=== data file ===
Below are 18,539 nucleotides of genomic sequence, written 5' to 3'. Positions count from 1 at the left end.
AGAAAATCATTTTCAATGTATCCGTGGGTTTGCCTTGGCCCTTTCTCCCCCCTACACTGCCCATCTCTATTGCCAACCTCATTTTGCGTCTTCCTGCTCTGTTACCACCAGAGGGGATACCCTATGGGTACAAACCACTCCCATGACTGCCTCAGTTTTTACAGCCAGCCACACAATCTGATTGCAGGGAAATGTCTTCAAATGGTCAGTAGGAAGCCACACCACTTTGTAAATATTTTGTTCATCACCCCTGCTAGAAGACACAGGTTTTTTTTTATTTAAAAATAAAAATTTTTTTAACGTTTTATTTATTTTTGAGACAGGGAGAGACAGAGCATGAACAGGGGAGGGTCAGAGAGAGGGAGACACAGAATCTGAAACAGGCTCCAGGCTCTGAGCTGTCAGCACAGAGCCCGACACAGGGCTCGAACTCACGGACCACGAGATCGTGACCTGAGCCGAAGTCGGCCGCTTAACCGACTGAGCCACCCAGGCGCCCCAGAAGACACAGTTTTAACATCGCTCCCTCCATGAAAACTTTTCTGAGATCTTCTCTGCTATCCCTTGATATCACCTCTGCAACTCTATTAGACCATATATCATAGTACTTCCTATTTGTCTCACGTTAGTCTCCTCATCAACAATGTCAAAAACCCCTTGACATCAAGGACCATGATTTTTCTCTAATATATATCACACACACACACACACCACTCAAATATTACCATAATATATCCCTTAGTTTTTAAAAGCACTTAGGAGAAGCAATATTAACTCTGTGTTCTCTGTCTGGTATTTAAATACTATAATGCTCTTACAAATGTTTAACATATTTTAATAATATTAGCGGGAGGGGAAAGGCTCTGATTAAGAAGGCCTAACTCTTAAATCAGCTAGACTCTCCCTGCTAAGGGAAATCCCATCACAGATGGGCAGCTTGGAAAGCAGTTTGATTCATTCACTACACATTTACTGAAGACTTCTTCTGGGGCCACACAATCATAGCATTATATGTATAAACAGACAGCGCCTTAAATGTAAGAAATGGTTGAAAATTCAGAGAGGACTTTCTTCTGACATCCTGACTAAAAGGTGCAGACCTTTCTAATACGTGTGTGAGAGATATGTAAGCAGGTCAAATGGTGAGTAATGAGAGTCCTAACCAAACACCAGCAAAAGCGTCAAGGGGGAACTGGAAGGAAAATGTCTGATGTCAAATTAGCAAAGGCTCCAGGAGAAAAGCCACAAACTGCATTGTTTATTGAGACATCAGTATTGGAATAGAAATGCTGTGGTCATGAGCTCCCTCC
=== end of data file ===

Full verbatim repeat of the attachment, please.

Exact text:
Below are 18,539 nucleotides of genomic sequence, written 5' to 3'. Positions count from 1 at the left end.
AGAAAATCATTTTCAATGTATCCGTGGGTTTGCCTTGGCCCTTTCTCCCCCCTACACTGCCCATCTCTATTGCCAACCTCATTTTGCGTCTTCCTGCTCTGTTACCACCAGAGGGGATACCCTATGGGTACAAACCACTCCCATGACTGCCTCAGTTTTTACAGCCAGCCACACAATCTGATTGCAGGGAAATGTCTTCAAATGGTCAGTAGGAAGCCACACCACTTTGTAAATATTTTGTTCATCACCCCTGCTAGAAGACACAGGTTTTTTTTTATTTAAAAATAAAAATTTTTTTAACGTTTTATTTATTTTTGAGACAGGGAGAGACAGAGCATGAACAGGGGAGGGTCAGAGAGAGGGAGACACAGAATCTGAAACAGGCTCCAGGCTCTGAGCTGTCAGCACAGAGCCCGACACAGGGCTCGAACTCACGGACCACGAGATCGTGACCTGAGCCGAAGTCGGCCGCTTAACCGACTGAGCCACCCAGGCGCCCCAGAAGACACAGTTTTAACATCGCTCCCTCCATGAAAACTTTTCTGAGATCTTCTCTGCTATCCCTTGATATCACCTCTGCAACTCTATTAGACCATATATCATAGTACTTCCTATTTGTCTCACGTTAGTCTCCTCATCAACAATGTCAAAAACCCCTTGACATCAAGGACCATGATTTTTCTCTAATATATATCACACACACACACACACCACTCAAATATTACCATAATATATCCCTTAGTTTTTAAAAGCACTTAGGAGAAGCAATATTAACTCTGTGTTCTCTGTCTGGTATTTAAATACTATAATGCTCTTACAAATGTTTAACATATTTTAATAATATTAGCGGGAGGGGAAAGGCTCTGATTAAGAAGGCCTAACTCTTAAATCAGCTAGACTCTCCCTGCTAAGGGAAATCCCATCACAGATGGGCAGCTTGGAAAGCAGTTTGATTCATTCACTACACATTTACTGAAGACTTCTTCTGGGGCCACACAATCATAGCATTATATGTATAAACAGACAGCGCCTTAAATGTAAGAAATGGTTGAAAATTCAGAGAGGACTTTCTTCTGACATCCTGACTAAAAGGTGCAGACCTTTCTAATACGTGTGTGAGAGATATGTAAGCAGGTCAAATGGTGAGTAATGAGAGTCCTAACCAAACACCAGCAAAAGCGTCAAGGGGGAACTGGAAGGAAAATGTCTGATGTCAAATTAGCAAAGGCTCCAGGAGAAAAGCCACAAACTGCATTGTTTATTGAGACATCAGTATTGGAATAGAAATGCTGTGGTCATGAGCTCCCTCC